I found myself texting my son advice to marry his young gf after he graduates from engineering college. A beautiful, sweet girl who hasn't been with another. She is head over heels in love. Past's experience thinks he won't turn beta. As a Dad, I want only the best for the kid's. She had an Alpha Father and she say's she only see's the best traits of her Dad in him.

SouthTX said...

Gave the advice only because she has never expressed her natural drama at my house. The boy seems to calm her.

Ariane said...

I think part of it is the attitude. My husband and I did live together before marriage-- but not before engagement, and we viewed it not as a "trial marriage" until something broke, but rather as "marathon training" so we would know how to handle it WHEN something broke. Not to mention that it is a very different dynamic having someone else in your "space" all the time vs. dazzling them on "date night" and then going home to have everything your own way...quite a shock for me as I'd never cohabitated with an SO until that time... you either learn to work it out, or your life is misery. We worked it out, and I like to think we're doing well so far. Of course, we were both over 30, similar background, comparable social status/SMV, and both STEM-types, so that may account for the reality check. YMMV, but I think for some couples, it can be the right decison.

SouthTX said...

Yup. Married my kid's Mom at twenty. Both make 6 figures. We make it simple. She marvels at why the kid's listen to me. She also knows I would take a bullet for them. Pretty simple. I like simple.

Punk said...

Vox keep in mind that most of those couples are probably having sex out of wedlock and have done so in the past. However, how would the number change for couples who lived together, but did not engage in sex until marriage? I've known two religious couples that, due to issues with the homes of their parents, chose to do things this way. Neither couple has had issues with cheating after their marriage. Perhaps religion changes the cohabiting rule.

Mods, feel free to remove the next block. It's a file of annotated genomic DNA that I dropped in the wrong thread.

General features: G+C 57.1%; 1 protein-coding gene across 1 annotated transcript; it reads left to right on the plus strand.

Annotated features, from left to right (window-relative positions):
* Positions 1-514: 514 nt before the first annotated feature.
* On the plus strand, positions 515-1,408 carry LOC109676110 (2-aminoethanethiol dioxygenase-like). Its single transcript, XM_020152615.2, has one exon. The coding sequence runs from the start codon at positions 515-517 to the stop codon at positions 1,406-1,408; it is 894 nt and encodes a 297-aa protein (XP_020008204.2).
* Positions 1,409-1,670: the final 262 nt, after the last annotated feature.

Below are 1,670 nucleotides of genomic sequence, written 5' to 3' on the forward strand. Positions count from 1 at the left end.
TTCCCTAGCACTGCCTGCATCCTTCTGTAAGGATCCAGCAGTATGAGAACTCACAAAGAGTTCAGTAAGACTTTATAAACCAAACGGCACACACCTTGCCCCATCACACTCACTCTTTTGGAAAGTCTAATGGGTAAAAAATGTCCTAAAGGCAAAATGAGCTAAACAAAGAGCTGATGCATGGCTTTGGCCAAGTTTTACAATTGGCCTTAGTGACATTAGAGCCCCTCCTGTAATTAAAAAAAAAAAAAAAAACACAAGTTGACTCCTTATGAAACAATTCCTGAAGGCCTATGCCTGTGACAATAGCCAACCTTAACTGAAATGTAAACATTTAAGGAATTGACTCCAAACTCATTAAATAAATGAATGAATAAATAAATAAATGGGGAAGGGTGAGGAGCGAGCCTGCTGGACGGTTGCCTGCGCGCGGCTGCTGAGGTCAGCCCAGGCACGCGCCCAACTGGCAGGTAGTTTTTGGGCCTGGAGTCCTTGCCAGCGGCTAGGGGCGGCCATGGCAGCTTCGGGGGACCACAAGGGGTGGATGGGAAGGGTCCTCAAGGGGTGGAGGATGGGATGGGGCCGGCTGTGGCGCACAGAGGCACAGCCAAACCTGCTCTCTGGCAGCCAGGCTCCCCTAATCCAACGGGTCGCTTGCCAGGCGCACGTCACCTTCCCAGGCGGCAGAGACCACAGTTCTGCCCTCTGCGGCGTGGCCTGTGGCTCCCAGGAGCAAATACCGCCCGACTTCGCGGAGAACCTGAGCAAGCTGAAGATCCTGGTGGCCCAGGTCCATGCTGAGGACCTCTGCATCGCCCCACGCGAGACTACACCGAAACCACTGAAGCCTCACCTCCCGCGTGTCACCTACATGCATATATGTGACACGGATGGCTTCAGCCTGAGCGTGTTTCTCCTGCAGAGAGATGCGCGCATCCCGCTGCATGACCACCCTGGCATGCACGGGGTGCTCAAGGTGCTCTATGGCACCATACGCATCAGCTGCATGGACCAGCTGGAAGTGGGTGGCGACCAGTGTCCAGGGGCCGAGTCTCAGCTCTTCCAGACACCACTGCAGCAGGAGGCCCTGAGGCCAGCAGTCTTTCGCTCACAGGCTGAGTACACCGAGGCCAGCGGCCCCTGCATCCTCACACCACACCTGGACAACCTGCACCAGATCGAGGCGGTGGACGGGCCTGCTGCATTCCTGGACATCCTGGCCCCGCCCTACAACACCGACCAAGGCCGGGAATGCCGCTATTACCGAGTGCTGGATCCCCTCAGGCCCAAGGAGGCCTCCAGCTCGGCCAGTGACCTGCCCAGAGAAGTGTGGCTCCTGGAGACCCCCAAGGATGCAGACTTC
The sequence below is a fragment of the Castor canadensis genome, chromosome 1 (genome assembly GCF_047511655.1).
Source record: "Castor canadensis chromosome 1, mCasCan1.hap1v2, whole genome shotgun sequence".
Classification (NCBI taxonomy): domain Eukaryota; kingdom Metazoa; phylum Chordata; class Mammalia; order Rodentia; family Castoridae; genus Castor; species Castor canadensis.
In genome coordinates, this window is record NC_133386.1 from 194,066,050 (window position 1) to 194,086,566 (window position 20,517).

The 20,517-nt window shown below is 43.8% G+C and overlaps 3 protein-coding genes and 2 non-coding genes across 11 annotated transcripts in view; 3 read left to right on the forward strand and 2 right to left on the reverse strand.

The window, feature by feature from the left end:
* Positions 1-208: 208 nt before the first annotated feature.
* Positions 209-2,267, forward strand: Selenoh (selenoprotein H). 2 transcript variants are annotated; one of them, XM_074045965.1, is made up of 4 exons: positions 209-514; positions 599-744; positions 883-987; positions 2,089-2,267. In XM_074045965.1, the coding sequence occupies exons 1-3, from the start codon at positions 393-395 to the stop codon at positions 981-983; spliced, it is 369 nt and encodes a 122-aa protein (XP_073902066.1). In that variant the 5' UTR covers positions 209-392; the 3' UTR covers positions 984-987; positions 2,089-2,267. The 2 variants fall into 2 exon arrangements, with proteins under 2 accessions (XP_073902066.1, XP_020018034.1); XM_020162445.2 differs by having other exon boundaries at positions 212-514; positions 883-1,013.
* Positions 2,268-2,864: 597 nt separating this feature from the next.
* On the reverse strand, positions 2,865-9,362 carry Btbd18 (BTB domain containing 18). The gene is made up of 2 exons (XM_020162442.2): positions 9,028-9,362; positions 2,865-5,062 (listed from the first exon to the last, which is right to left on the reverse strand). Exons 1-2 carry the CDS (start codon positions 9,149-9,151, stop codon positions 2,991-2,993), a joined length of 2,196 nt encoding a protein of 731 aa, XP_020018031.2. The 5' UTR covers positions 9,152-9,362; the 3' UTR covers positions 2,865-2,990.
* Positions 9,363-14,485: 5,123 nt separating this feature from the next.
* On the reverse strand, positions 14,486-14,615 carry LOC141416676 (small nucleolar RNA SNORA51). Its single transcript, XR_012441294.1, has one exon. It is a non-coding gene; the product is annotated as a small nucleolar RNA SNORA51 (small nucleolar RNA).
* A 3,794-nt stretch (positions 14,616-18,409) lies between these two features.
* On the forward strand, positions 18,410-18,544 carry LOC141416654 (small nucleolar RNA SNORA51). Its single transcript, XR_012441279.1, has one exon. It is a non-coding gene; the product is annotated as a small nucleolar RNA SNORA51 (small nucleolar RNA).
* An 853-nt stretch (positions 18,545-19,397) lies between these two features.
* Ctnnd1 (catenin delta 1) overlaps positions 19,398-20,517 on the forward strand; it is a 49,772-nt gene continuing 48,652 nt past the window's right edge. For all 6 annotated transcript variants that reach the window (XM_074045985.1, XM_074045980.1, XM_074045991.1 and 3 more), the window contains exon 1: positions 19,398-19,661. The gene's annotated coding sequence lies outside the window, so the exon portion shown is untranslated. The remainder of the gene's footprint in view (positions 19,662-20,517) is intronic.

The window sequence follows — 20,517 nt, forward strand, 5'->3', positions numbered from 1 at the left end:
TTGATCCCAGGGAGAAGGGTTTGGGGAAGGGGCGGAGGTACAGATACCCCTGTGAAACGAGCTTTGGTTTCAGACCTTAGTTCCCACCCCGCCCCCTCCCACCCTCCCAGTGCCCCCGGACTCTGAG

Fred Mok said...

Vox, your line of reasoning doesn't make sense to me. I think the effect of divorce law is over-rated as a catalyst for shifting power dynamics. It undoubtedly affects the outcome of divorces but I think it's role as an incentive is over-stated. I tend to agree with mnl's comment abov re: slippery slope. It's a way of sliding into marriage rather than jumping in wholeheartedly. It speaks to an insecurity in the couple that is never completely addressed by the cohabitation. Essentially it's a matter of expectations; the couple thinks cohabitation will provide answers on the compatibility but the living together experiment is inconclusive so they end up "settling" for each other though neither is convinced it really worked. Cohabitation is like a infant born prematurely, his early and tentative start sets up for initial developmental obstacles.

A said...

I thought Vox may, just may, be able to comment on this news article I came across in which low status monkeys binge on junk food and what sort of implications Game theory could glean (or already knew) from this.

http://www2.macleans.ca/2008/05/20/unpopular-monkeys-binge-on-junk-food-study/

A said...

Oops, let me try and link this a better way.

Monkeys

Daniel said...

Who needs a study? Open your eyes and compare the cohabitor/marrieds that you know with the traditional married or committed, permanent cohabitors.


Cohabitor/marrieds suffer disproportionately from the 7 year issue: date for a year, move in together for four, get engaged for another year, get married. Easily 60% of those sort of marriages that I know of are over by year 7 or 8 from the beginning of dating.

Do one or the other, not both, unless you have a high tolerance for divorce for some strange reason. The only marriages that I've known to survive (so far) from the blend are ones involving at least one Catholic (usually the woman) - Marriage is such a relief from the joked about but no less serious weight of sinful cohabitation that the spouses work extra to maintain the relationship.

Danie said...

The year is irrelevant. I see no difference in the relationships of 1999 than in 2012.

You've got the other thing backwards: The fact that people are surveyed in their 20s and are already cohabitor/married/divorced are demonstrating a higher divorce rate is a result of the relationship blend.

Besides, your numbers are way off. Average age of marriage in 1968 was 23 for men, 20 for women. It hasn't been under 20 ever, and 1968 was much lower than 1890, when marriage ages were about what they are today for men (with women about four years younger - 22 in 1890, 26 in 2012).

The middle of last century was the lowest age of marriage - with higher ages bookending the early and late century.

So, your analysis is suspect for at least two reasons!

The One said...

Get married before God not the gov. It really is that simple.